Laser Treatment

Laser Skin ResurfacingThe first thing you need to know about laser skin resurfacing is exactly what it does. Laser skin resurfacing is a cosmetic treatment that uses short pulses of concentrated beams of light to penetrate and rejuvenate the top layer of skin. This allows new skin cells to form while providing fresher, tighter and younger looking skin. Laser skin resurfacing also reduces:

  • Wrinkles
  • Fine lines
  • Acne scars
  • Age spots

However, there are some things you should know before undergoing laser skin resurfacing.

History Lesson

Your medical history should be discussed at length before a treatment since certain medical conditions could impact the healing process and/or increase potential risks. Patients who suffer from diabetes may not be suitable candidates due to elevated health risks. A person who has a history of herpes, cold sores or fever blisters around the mouth is at risk for triggering an outbreak after laser treatments. Therefore, an antibiotic
and/or antiviral medication may be prescribed before the procedure as a preventative measure.

Inform your physician of all medications or supplements you are taking. Certain medications such as aspirin and vitamin E should be stopped at least 10 days prior to treatment since these medications can affect clotting and lead to post-procedural bleeding. Other medications, such as acne treatments that contain isotretinoin or Accutane, should also be avoided since these contribute to a greater possibility of poor healing and/or scarring after laser resurfacing.

No Smoking

Smokers should stop the habit at least 2 weeks before (and after) laser skin resurfacing since smoking can hinder the healing process. Complications that could arise with tobacco usage include poor wound healing, infection and scarring.

When to Have Laser Skin Resurfacing

The best time of year to have laser skin resurfacing is autumn since the skin is hypersensitive to sun exposure for up to a year after treatment. During the fall and winter months, the daytime hours are shorter which limits the amount of sun exposure. Furthermore, most people spend less time outside during the cooler months. No matter what time of year you go outside, a broad-spectrum sunscreen of SPF 30 or higher should be worn daily and this is especially true during the first year.

Does It Sting?

While some patients say that laser resurfacing stings, others say it doesn’t hurt. The feeling varies depending on the laser used, the depth of penetration, the area treated and the pain tolerance of a person. The sensation of non-ablative laser treatments is commonly referred to as feeling like a rubber band snapping against the skin. With this treatment, the laser passes through the skin without removing any layers. Therefore, only a topical numbing cream is used prior to treatment for discomfort. Ablative laser treatments require injections of local anesthetic or IV sedation, for patient comfort, since some of the outer skin layers are removed.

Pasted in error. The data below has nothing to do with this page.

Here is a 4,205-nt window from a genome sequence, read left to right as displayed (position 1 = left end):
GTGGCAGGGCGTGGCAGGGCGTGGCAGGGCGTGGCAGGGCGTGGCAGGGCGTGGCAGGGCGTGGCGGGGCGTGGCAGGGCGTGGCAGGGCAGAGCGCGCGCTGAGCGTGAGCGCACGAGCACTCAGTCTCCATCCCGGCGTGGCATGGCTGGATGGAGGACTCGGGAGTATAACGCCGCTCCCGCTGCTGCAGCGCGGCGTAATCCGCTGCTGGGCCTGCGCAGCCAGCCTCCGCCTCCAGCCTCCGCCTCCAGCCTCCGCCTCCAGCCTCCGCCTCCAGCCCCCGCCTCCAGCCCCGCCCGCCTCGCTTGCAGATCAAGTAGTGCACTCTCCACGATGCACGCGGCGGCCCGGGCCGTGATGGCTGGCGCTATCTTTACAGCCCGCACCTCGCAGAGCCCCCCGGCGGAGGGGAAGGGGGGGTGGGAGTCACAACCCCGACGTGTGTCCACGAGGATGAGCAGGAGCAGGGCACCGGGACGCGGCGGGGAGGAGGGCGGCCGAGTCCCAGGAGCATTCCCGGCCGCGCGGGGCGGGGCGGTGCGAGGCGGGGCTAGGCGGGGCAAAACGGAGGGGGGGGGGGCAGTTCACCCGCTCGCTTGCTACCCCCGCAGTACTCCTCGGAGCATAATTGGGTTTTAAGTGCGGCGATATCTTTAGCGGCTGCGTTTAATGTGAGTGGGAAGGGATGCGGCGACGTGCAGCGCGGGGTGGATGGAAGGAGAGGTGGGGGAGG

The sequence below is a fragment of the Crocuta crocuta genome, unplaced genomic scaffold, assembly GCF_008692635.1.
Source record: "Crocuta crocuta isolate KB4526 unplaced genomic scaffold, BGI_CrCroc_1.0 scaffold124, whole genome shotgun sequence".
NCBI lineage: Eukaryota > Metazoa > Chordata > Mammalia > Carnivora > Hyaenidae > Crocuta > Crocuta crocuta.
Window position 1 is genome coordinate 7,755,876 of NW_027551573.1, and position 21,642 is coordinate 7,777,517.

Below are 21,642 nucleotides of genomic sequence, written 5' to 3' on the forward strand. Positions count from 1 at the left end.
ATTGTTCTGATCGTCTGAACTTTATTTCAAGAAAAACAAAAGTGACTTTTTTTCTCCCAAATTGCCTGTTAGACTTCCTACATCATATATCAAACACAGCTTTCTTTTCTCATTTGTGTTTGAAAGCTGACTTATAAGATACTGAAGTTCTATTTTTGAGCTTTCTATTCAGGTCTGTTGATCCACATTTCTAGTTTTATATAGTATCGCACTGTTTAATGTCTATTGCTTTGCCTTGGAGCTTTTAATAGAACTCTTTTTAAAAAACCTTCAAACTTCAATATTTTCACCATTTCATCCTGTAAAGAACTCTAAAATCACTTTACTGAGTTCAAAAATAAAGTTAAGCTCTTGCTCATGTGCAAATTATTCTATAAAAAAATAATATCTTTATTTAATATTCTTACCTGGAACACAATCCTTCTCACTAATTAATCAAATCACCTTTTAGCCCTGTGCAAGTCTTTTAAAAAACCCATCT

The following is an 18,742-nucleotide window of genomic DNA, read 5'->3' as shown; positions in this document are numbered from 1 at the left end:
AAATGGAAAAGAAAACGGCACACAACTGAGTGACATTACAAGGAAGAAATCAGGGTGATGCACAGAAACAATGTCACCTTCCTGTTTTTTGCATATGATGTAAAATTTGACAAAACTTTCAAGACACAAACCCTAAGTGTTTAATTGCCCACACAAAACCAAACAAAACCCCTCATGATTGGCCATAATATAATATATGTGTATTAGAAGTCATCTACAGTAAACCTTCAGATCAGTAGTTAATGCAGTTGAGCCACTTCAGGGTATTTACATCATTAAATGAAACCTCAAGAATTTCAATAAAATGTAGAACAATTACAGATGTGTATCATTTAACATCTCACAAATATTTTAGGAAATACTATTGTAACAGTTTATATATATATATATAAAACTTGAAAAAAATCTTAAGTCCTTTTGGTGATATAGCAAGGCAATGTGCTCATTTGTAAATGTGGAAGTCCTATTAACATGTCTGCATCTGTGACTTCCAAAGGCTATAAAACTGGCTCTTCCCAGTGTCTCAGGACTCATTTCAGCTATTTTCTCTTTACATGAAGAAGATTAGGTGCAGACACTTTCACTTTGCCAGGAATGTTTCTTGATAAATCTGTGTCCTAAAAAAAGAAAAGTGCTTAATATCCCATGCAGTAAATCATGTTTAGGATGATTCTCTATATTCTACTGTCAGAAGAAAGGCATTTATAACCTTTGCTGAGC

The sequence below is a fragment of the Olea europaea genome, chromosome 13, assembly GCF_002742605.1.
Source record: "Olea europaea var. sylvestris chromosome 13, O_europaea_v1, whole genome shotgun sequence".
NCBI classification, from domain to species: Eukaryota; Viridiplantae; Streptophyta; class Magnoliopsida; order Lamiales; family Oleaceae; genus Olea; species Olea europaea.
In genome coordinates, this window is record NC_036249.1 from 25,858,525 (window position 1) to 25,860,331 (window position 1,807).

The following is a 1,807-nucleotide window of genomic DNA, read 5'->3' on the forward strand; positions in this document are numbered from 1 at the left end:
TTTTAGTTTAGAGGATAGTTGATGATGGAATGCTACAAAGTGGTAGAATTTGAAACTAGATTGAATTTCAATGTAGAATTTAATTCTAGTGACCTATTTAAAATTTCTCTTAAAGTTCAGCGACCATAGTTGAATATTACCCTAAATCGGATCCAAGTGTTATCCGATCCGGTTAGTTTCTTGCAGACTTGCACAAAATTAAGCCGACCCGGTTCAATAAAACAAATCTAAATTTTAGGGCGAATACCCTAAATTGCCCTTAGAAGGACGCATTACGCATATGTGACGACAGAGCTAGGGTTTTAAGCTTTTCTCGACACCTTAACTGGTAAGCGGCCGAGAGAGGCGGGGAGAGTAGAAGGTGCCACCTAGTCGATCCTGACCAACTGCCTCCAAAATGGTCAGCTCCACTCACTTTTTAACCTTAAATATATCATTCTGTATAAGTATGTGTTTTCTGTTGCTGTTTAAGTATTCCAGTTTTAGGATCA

Not All Lasers Are Created Equally

Lasers are not a one size fits all treatment. There are many different types of lasers used to treat different skin concerns and skin types including:

  • Pulsed-Dye Lasers
  • Fractional Lasers
  • Erbium Lasers
  • CO2 Lasers

Once you determine the skin problems you want to address, a board-certified cosmetic surgeon with proper training in laser resurfacing can ensure you are getting the correct laser treatment.

Does Skin Tone Matter?

Many people believe laser resurfacing is unsafe for people with darker skin tones since lasers carry a high risk for cell damage or discoloration. Erbium lasers may be an option for Hispanic, Asian or lighter-toned African-Americans since this type of laser treatment have less of a risk of discoloration.

Multiple Treatments

Although some laser skin resurfacing procedures can provide the expected results with one treatment, most non-ablative lasers require a series of treatments to gain the desired results. Thankfully, non-ablative treatments do not require any downtime so people are willing to undergo several treatments to gain long lasting results.

Ablative treatments may take 2 to 3 weeks to heal since the skin will be red and raw and also go through a scabbing phase. Furthermore, you may have to restrict your activities such as swimming or gym workouts to avoid an infection.

SP

May 18, 2017
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